Next: Obligatory attributes/values
Up: Recommendations for morphosyntactic categories
Previous: Conclusion: Manageable levels of
Four degrees of constraint are recognised in the description of word
categories by means of morphosyntactic tags:
- Obligatory attributes or values have to be included in any
morphosyntactic tagset. The major parts of speech (Noun, Verb, Conjunction,
etc.) belong here, as obligatorily specified.
- Recommended attributes or values are
grammatical categories which occur in conventional grammatical descriptions
(e.g. Gender, Number, Person).
- Special extensions are subdivided to yield two constraints:
- Generic attributes or values are not usually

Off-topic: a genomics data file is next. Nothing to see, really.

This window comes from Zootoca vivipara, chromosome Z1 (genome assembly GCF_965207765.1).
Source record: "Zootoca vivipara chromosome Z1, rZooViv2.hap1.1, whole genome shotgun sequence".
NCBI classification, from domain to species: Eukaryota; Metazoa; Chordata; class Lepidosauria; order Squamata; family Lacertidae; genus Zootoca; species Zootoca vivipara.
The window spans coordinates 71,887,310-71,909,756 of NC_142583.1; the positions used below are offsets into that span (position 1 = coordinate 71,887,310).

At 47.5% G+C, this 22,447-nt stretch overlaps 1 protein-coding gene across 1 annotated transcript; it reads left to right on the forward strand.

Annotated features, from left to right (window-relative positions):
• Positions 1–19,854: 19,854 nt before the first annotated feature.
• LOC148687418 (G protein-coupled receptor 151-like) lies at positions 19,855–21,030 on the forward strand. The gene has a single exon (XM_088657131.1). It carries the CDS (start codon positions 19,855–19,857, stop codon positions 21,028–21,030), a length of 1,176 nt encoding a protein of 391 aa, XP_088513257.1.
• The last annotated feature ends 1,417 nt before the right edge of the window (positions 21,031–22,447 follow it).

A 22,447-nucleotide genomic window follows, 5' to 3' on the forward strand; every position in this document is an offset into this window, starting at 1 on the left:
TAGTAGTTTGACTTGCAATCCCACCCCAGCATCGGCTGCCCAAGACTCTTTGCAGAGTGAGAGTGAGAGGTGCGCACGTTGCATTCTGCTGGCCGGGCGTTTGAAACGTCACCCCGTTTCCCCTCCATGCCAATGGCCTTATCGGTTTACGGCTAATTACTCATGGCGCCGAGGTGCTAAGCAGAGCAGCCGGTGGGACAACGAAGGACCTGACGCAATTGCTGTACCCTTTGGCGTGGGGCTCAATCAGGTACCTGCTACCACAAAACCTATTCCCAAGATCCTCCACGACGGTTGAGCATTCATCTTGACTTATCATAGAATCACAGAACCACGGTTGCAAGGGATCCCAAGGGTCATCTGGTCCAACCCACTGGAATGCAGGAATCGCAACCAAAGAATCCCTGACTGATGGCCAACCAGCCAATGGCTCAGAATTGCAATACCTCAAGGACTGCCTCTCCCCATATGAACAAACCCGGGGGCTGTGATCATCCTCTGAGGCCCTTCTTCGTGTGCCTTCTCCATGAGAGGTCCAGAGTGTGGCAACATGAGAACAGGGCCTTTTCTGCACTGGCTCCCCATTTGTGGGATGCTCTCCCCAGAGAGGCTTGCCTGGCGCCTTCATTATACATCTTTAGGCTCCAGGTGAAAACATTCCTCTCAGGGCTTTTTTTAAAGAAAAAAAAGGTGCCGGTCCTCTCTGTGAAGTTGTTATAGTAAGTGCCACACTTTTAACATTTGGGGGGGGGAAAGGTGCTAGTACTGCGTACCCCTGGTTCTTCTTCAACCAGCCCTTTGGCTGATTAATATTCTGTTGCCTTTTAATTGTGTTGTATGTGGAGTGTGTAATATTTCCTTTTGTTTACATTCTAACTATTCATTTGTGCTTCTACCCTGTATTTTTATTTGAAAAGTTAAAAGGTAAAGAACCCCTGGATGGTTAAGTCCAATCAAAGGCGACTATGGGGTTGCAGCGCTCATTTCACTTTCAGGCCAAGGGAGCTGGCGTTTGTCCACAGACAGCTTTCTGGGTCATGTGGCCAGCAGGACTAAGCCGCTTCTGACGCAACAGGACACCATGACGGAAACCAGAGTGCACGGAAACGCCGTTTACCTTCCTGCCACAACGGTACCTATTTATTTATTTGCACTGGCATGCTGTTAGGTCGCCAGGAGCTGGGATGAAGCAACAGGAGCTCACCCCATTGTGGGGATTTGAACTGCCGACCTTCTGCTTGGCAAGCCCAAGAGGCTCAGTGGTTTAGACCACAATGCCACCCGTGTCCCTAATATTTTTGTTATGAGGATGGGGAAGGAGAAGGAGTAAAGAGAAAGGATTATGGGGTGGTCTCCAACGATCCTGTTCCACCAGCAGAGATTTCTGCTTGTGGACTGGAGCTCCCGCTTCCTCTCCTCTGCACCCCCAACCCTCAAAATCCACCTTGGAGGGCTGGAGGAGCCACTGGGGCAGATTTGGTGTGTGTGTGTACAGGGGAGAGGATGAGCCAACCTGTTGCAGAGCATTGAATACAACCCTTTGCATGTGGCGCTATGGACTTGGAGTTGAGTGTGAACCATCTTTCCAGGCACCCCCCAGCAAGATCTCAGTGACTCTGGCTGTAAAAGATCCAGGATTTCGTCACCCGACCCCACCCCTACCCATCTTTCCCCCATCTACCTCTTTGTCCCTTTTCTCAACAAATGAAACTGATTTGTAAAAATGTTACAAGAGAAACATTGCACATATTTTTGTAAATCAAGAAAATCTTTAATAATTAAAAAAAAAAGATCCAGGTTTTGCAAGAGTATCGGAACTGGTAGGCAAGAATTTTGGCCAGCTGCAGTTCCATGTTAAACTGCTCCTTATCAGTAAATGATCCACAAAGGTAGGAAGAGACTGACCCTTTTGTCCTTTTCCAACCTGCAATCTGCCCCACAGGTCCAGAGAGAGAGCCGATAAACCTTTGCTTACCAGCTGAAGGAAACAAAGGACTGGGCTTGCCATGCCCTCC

encoded, but may
be included by anyone tagging a corpus for any particular purpose. For
example, it may be desirable for some purposes to mark semantic classes such
as temporal nouns, manner adverbs, place names, etc. But no specification of
these features is made in the guidelines, except for exemplification purposes.
They are purely optional.
- Language-specific attributes or values may be
a particular language, or maybe for two or three languages at the most, but
do not apply to the majority of European languages.
In practice, generic and language-specific features cannot be clearly distinguished.
Type special extensions is an acknowledgement that the guidelines are
not closed, but allow modification according to need.
The four types above
correspond to the four types of constraint applied to word categorisation
in the lexicon. In general, this document repeats (in a somewhat different form)
much of the material dealing with
morphosyntactic categorisation in the lexicon,
where further information on particular
features of the classification can be obtained.